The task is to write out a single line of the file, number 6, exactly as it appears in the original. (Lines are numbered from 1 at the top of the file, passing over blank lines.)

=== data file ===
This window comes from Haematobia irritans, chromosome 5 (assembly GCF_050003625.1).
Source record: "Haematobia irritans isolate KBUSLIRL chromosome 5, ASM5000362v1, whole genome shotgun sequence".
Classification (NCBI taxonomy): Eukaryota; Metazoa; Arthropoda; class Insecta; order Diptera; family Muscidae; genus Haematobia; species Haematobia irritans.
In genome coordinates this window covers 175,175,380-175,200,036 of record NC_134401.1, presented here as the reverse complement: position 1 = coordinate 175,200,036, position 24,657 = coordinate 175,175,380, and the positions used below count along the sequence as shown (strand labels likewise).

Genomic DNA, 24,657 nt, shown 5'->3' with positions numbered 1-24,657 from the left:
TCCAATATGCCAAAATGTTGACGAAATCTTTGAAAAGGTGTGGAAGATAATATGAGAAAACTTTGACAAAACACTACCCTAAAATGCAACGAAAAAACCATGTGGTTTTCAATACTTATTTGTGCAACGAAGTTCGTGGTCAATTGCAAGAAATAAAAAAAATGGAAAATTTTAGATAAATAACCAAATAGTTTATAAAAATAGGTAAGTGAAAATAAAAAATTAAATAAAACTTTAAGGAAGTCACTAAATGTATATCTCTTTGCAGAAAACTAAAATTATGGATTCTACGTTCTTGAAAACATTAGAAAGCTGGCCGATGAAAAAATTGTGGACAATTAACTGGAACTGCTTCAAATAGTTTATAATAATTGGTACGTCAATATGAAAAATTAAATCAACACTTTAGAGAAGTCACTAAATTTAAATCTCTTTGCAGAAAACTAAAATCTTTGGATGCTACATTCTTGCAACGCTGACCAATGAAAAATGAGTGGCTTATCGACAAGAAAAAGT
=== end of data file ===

TCCAATATGCCAAAATGTTGACGAAATCTTTGAAAAGGTGTGGAAGATAATATGAGAAAACTTTGACAAAACACTACCCTAAAATGCAACGAAAAAACCATGTGGTTTTCAATACTTATTTGTGCAACGAAGTTCGTGGTCAATTGCAAGAAATAAAAAAAATGGAAAATTTTAGATAAATAACCAAATAGTTTATAAAAATAGGTAAGTGAAAATAAAAAATTAAATAAAACTTTAAGGAAGTCACTAAATGTATATCTCTTTGCAGAAAACTAAAATTATGGATTCTACGTTCTTGAAAACATTAGAAAGCTGGCCGATGAAAAAATTGTGGACAATTAACTGGAACTGCTTCAAATAGTTTATAATAATTGGTACGTCAATATGAAAAATTAAATCAACACTTTAGAGAAGTCACTAAATTTAAATCTCTTTGCAGAAAACTAAAATCTTTGGATGCTACATTCTTGCAACGCTGACCAATGAAAAATGAGTGGCTTATCGACAAGAAAAAGT